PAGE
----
Grammy-winning guitar legend and Festival favorite Buddy Guy returned to the Playboy Stage in 2011, for yet another rousing performance. A member of The Rock and Roll Hall of Fame known for his raucous Chicago style blues, Guy rocked the house with his electrifying guitar prowess, solidifying his status as a legend in his own time. But the highlight of the set came when Guy introduced his protégé, 12 year-old guitar phenomenon, Quinn Sullivan. Trading licks with Guy, young Sullivan wowed the crowd with his astounding playing winning a standing ovation.
In his debut performance at the 1996 Playboy Jazz Festival, internationally acclaimed singing legend Tony Bennett proved he has not only bridged the generation gap, but as the New York Times put it, “He has demolished it.” Bennett’s vocal counterpoint—in a surprise duet with world-renowned jazz singer Joe Williams—clearly demonstrated why Bennett is a legendary star with multi-generational appeal.
Julie Wilson at the Copa Part 2:
Julie & Frank
Julie continued to work at the Copa for roughly two years. It was during that time that she made connections with several show business icons who would become longtime friends and supporters, including both Frank Sinatra and Phil Silvers. The big song that Julie was doing, as part of the ensemble, in the Spring and Summer of 1946, was a South American-styled novelty titled “The Coffee Song.”
“And there was a boy singer, with me too,. We introduced ‘They’ve Got an Awful Lot of Coffee in Brazil.’ That was our big song. And Sinatra came in and he loved that song, and he recorded it and made a million.” (Sinatra famously recorded it twice, in 1946 as a 78 RPM single for Columbia Records, and again in 1961 for his album Ring-a-Ding-Ding.)
“The Coffee Song” would be the most famous number to emerge from Julie’s tenure at the Copa, but the single most memorable incident is, in fact, one of the most famous nights in the history of American nightclubs. In September, 1946, the big opening of the Fall was set to be the team of Phil Silvers and “Rags” Ragland (real name: John Lee Morgan Beauregard Ragland). As is well known, Silvers, who went on to a long career on Broadway and television, was a fast talking, highly-verbal comic; Ragland’s style was contrastingly slower and more physical. They fell into the familiar vaudeville pattern of a sharpie and a stooge.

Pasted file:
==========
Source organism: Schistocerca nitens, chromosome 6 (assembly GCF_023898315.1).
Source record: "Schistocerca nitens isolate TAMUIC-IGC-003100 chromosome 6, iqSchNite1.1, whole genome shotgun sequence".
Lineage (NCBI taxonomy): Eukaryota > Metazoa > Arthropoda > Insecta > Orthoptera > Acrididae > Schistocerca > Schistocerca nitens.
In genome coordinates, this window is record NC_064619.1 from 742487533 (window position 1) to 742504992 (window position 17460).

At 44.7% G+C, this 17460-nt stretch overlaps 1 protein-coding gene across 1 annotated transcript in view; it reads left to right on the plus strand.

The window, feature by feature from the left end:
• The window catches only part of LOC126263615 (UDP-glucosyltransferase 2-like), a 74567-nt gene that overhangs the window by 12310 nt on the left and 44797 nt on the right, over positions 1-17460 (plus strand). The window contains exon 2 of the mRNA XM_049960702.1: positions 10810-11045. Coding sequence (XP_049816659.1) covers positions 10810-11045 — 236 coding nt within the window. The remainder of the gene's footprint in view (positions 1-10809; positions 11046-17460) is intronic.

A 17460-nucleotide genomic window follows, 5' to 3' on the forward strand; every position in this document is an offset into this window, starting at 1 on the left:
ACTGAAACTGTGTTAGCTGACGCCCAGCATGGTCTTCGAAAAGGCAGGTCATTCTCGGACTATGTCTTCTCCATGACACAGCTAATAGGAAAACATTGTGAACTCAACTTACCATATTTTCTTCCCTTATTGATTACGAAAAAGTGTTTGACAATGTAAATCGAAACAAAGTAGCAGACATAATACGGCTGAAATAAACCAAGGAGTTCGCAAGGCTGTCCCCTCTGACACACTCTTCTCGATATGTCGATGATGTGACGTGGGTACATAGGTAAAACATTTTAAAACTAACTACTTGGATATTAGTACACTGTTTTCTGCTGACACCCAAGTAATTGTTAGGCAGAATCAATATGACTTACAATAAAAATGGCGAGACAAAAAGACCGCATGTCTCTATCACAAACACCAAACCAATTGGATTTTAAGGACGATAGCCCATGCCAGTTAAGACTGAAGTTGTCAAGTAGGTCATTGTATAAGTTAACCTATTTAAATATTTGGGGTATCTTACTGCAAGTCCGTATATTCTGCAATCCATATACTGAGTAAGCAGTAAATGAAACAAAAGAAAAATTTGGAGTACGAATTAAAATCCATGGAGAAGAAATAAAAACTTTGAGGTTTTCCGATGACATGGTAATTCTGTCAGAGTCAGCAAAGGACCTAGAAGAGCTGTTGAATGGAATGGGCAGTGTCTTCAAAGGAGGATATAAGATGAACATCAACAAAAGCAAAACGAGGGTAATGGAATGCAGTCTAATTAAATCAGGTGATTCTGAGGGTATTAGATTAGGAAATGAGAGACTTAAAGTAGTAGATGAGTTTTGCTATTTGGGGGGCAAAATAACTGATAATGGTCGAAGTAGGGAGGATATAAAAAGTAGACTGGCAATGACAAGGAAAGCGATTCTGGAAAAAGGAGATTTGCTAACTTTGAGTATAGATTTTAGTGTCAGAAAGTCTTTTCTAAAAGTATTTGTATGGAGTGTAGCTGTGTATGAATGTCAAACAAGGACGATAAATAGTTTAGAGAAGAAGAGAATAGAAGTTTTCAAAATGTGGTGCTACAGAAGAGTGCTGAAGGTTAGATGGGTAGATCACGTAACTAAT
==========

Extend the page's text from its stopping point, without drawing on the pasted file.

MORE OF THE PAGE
A lot was riding on the team’s September 1946 opening at the Copa, but to everyone’s horror, Ragland died unexpectedly of uremia only about two weeks prior. Silvers had decided to go on as a solo act, but was nervous and frightened without his partner. He asked his longtime friend Frank Sinatra to help, but Sinatra was contractually obligated to stay in Hollywood, where he was filming his latest MGM movie, titled It Happened in Brooklyn (despite the title, it was actually being shot in Culver City, California). At the last minute, Sinatra, who was already perpetually in trouble with MGM for acting like he had a mind of his ow—in those days, the movie studios essentially owned all the actors they had under contract, who never questioned the orders they were given— decided to play hooky from Hollywood. He unexpectedly hopped a plane to New York, and presented himself to Phil Silvers the afternoon of the opening as the funnyman’s new stooge.